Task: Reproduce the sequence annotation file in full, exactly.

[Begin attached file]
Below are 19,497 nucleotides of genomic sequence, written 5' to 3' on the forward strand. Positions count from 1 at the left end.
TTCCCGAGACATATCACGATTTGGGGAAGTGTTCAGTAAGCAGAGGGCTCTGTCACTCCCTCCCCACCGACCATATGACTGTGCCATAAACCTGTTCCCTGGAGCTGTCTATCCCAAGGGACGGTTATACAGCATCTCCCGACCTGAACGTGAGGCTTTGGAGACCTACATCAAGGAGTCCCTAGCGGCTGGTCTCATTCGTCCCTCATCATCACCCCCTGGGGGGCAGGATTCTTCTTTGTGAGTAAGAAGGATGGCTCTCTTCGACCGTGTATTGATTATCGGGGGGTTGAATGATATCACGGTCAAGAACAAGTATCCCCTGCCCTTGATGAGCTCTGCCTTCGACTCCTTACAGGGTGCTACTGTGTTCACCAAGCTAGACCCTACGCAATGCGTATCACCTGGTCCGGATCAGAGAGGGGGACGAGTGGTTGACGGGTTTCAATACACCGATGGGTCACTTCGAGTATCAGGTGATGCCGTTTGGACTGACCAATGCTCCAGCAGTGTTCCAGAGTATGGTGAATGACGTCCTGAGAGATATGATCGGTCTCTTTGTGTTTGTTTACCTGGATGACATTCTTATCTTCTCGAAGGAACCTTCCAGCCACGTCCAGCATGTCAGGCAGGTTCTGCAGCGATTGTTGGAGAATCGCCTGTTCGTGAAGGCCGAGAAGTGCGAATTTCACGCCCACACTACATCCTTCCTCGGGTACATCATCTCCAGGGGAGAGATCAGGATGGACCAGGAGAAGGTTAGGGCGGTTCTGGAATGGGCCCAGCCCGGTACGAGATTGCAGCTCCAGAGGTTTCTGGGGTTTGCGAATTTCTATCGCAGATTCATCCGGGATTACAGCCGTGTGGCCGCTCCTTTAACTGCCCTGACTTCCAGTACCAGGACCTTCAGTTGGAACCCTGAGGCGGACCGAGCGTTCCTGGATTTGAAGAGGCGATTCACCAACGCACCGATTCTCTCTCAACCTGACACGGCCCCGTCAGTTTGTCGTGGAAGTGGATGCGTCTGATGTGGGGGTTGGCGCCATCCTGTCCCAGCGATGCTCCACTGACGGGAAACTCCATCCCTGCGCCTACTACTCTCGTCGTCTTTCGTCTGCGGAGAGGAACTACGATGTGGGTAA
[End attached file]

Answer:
Below are 19,497 nucleotides of genomic sequence, written 5' to 3' on the forward strand. Positions count from 1 at the left end.
TTCCCGAGACATATCACGATTTGGGGAAGTGTTCAGTAAGCAGAGGGCTCTGTCACTCCCTCCCCACCGACCATATGACTGTGCCATAAACCTGTTCCCTGGAGCTGTCTATCCCAAGGGACGGTTATACAGCATCTCCCGACCTGAACGTGAGGCTTTGGAGACCTACATCAAGGAGTCCCTAGCGGCTGGTCTCATTCGTCCCTCATCATCACCCCCTGGGGGGCAGGATTCTTCTTTGTGAGTAAGAAGGATGGCTCTCTTCGACCGTGTATTGATTATCGGGGGGTTGAATGATATCACGGTCAAGAACAAGTATCCCCTGCCCTTGATGAGCTCTGCCTTCGACTCCTTACAGGGTGCTACTGTGTTCACCAAGCTAGACCCTACGCAATGCGTATCACCTGGTCCGGATCAGAGAGGGGGACGAGTGGTTGACGGGTTTCAATACACCGATGGGTCACTTCGAGTATCAGGTGATGCCGTTTGGACTGACCAATGCTCCAGCAGTGTTCCAGAGTATGGTGAATGACGTCCTGAGAGATATGATCGGTCTCTTTGTGTTTGTTTACCTGGATGACATTCTTATCTTCTCGAAGGAACCTTCCAGCCACGTCCAGCATGTCAGGCAGGTTCTGCAGCGATTGTTGGAGAATCGCCTGTTCGTGAAGGCCGAGAAGTGCGAATTTCACGCCCACACTACATCCTTCCTCGGGTACATCATCTCCAGGGGAGAGATCAGGATGGACCAGGAGAAGGTTAGGGCGGTTCTGGAATGGGCCCAGCCCGGTACGAGATTGCAGCTCCAGAGGTTTCTGGGGTTTGCGAATTTCTATCGCAGATTCATCCGGGATTACAGCCGTGTGGCCGCTCCTTTAACTGCCCTGACTTCCAGTACCAGGACCTTCAGTTGGAACCCTGAGGCGGACCGAGCGTTCCTGGATTTGAAGAGGCGATTCACCAACGCACCGATTCTCTCTCAACCTGACACGGCCCCGTCAGTTTGTCGTGGAAGTGGATGCGTCTGATGTGGGGGTTGGCGCCATCCTGTCCCAGCGATGCTCCACTGACGGGAAACTCCATCCCTGCGCCTACTACTCTCGTCGTCTTTCGTCTGCGGAGAGGAACTACGATGTGGGTAA